Book review: When God Talks Back, by TM Luhrmann

Around a quarter of the world’s two billion Christians now sign up to the Pentecostalist or neo-Pentecostalist belief that God talks to them. That includes some educated people like, say, the Archbishop of Canterbury. How is this possible, in an era of rising education and living standards? Is the world going mental? One social scientist who has looked into the question deeply is Stanford anthropologist Tanya Luhrmann, who brought out an excellent book last year called When God Talks Back.

Members of the Vineyard Church bless the new Archbishop of Canterbury

Luhrmann spent two years among the members of Vineyard churches in Chicago and California. Vineyard is one of a new breed of charismatic Protestant churches, like Calvery Chapel, Saddleback, and HTB in the UK. This ‘neo-Pentecostalist’ sort of Christianity emerged in the 1960s, as baby-boomers raised on rock & roll and LSD returned to Christianity and sought a more intense, personal and supernatural relationship with God.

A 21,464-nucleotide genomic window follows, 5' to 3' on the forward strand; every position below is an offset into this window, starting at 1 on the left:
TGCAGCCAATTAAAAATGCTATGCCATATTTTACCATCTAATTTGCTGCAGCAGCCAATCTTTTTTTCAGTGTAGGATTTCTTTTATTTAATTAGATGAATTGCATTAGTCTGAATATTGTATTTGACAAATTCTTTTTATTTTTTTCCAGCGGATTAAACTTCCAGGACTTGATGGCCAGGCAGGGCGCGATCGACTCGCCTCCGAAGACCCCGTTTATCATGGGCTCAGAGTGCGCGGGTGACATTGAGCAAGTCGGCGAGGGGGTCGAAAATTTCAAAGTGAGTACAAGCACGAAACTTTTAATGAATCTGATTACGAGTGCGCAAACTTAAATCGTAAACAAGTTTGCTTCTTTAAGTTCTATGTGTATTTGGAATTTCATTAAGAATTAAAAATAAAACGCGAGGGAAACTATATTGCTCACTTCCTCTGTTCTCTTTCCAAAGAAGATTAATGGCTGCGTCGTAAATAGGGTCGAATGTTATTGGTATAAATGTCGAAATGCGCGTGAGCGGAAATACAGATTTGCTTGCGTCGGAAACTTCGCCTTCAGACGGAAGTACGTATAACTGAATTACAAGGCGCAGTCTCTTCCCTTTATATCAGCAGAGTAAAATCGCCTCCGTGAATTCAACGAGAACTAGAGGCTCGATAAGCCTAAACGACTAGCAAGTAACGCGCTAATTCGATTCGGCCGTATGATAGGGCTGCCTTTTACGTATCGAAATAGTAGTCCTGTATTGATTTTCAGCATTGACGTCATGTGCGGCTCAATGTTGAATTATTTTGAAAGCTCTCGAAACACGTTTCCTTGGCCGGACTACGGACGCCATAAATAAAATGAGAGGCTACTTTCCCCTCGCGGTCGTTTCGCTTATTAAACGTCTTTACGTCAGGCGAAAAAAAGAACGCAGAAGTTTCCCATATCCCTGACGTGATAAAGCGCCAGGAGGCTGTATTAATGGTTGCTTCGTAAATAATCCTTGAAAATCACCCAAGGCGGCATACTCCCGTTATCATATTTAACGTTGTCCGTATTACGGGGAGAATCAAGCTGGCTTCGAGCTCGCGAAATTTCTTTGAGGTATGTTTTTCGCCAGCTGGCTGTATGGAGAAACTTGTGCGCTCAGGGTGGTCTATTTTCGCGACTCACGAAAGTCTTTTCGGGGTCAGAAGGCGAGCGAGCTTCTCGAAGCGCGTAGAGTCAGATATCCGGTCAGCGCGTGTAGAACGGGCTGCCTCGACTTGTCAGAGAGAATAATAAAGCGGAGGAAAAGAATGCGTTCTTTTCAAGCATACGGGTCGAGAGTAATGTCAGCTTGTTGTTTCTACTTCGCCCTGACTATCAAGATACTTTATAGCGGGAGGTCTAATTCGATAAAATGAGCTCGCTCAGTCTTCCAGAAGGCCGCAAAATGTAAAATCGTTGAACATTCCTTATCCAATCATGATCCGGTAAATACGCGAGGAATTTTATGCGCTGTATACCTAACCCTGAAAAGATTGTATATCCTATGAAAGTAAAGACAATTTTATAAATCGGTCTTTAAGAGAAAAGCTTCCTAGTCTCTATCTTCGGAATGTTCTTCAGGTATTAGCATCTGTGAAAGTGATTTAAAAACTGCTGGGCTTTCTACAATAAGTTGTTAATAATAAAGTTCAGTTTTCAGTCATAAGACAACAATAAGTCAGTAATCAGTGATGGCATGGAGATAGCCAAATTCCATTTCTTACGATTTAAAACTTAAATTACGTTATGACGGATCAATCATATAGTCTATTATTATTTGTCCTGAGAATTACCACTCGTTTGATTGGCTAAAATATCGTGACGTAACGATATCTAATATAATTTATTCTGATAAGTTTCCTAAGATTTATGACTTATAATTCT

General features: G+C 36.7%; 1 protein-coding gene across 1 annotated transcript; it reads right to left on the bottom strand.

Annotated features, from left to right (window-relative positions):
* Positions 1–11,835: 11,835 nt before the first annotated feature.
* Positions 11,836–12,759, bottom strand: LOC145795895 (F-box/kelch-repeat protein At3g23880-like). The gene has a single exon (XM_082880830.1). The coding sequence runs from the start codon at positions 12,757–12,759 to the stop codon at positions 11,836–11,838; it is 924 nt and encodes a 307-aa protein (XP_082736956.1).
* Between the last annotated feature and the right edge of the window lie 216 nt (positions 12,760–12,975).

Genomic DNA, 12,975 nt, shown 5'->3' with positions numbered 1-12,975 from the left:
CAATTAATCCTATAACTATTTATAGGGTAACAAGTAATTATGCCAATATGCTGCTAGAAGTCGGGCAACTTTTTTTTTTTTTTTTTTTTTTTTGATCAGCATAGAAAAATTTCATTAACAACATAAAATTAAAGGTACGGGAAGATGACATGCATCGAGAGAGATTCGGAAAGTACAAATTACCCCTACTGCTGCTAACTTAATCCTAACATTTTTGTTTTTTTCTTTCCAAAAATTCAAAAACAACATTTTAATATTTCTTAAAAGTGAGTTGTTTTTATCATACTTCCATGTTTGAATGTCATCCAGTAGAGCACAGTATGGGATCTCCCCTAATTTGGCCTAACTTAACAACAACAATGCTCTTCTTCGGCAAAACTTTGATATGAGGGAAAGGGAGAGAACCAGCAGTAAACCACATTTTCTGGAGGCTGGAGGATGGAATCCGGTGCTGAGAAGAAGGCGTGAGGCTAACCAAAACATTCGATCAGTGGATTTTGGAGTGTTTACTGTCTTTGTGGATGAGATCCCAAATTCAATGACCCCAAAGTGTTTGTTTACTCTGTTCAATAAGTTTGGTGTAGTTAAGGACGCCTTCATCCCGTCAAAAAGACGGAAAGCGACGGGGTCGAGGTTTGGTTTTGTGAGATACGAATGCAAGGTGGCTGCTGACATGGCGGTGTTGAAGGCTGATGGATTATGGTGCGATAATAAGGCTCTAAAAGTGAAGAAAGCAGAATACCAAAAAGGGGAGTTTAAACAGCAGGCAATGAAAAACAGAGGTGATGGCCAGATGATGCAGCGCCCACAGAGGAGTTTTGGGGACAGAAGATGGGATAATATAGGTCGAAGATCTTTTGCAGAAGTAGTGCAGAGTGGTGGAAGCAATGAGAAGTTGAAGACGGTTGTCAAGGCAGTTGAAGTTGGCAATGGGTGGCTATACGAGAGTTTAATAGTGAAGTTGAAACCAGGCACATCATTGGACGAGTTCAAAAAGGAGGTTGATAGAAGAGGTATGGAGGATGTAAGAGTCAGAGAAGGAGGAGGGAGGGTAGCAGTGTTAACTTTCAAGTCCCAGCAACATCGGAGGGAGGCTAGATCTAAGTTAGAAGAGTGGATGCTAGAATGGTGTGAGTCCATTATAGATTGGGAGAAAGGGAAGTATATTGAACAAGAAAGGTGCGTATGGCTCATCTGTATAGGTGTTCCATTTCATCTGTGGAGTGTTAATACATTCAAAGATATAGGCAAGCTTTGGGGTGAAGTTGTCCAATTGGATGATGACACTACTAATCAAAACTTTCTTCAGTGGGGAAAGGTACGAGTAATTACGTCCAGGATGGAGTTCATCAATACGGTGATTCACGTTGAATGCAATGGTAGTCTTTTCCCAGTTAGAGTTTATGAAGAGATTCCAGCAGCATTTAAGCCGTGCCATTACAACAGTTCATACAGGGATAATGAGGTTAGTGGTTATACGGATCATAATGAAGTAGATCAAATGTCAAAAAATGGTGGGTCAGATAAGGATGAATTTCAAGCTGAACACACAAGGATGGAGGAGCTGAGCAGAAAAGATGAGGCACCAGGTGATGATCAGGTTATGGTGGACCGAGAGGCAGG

At the heart of this type of Christianity is the idea that we can build a close and loving relationship with God. The Almighty, Luhrmann suggests, has evolved in the last forty years from a distant and forbidding Father to a best friend, even a boyfriend, who loves us unconditionally, and to whom we can pour out our every thought (should I move to San Francisco, is that girl interested in me, does my bum look big in this?) God will talk back and tell us what to do, through words, images, dreams, signs and intense emotional experiences.

But how does God talk back? And isn’t hearing a Divine Voice a classic sign of psychosis? Luhrmann says that talking with God takes practice, and she follows some of the stages of training that charismatic Christians go through. Initially, for new Christians, it feels weird to pray to a God we can’t see or hear. Christian teachers encourage an attitude of ‘make-believe’, or what Luhrmann calls ‘adult play’. She quotes CS Lewis, who says of prayer: ‘Let us pretend in order to make the pretence a reality.’

One of the stunning paintings on the walls of San Marco in Florence, by Fra Angelico